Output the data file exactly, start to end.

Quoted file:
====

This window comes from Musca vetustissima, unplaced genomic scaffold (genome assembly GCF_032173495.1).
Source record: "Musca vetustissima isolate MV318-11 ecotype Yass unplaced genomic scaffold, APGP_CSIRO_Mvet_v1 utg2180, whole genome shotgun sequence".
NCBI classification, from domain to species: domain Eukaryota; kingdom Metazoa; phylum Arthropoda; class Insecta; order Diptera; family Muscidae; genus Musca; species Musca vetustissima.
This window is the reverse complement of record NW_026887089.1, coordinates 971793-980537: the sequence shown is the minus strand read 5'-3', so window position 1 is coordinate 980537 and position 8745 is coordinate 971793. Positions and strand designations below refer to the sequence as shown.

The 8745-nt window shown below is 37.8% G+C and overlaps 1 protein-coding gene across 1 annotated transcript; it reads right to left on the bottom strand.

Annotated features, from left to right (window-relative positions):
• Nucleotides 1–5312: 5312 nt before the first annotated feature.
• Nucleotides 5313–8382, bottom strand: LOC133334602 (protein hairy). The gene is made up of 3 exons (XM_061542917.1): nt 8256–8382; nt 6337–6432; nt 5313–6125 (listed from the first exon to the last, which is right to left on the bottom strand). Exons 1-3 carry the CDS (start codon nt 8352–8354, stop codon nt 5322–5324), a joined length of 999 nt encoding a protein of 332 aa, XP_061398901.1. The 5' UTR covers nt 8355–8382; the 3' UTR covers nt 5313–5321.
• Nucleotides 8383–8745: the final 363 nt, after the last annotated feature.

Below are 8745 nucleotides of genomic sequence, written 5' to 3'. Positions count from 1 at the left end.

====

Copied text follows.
This window comes from Musca vetustissima, unplaced genomic scaffold (genome assembly GCF_032173495.1).
Source record: "Musca vetustissima isolate MV318-11 ecotype Yass unplaced genomic scaffold, APGP_CSIRO_Mvet_v1 utg2180, whole genome shotgun sequence".
NCBI classification, from domain to species: domain Eukaryota; kingdom Metazoa; phylum Arthropoda; class Insecta; order Diptera; family Muscidae; genus Musca; species Musca vetustissima.
This window is the reverse complement of record NW_026887089.1, coordinates 971793-980537: the sequence shown is the minus strand read 5'-3', so window position 1 is coordinate 980537 and position 8745 is coordinate 971793. Positions and strand designations below refer to the sequence as shown.

The 8745-nt window shown below is 37.8% G+C and overlaps 1 protein-coding gene across 1 annotated transcript; it reads right to left on the bottom strand.

Annotated features, from left to right (window-relative positions):
• Nucleotides 1–5312: 5312 nt before the first annotated feature.
• Nucleotides 5313–8382, bottom strand: LOC133334602 (protein hairy). The gene is made up of 3 exons (XM_061542917.1): nt 8256–8382; nt 6337–6432; nt 5313–6125 (listed from the first exon to the last, which is right to left on the bottom strand). Exons 1-3 carry the CDS (start codon nt 8352–8354, stop codon nt 5322–5324), a joined length of 999 nt encoding a protein of 332 aa, XP_061398901.1. The 5' UTR covers nt 8355–8382; the 3' UTR covers nt 5313–5321.
• Nucleotides 8383–8745: the final 363 nt, after the last annotated feature.

Below are 8745 nucleotides of genomic sequence, written 5' to 3'. Positions count from 1 at the left end.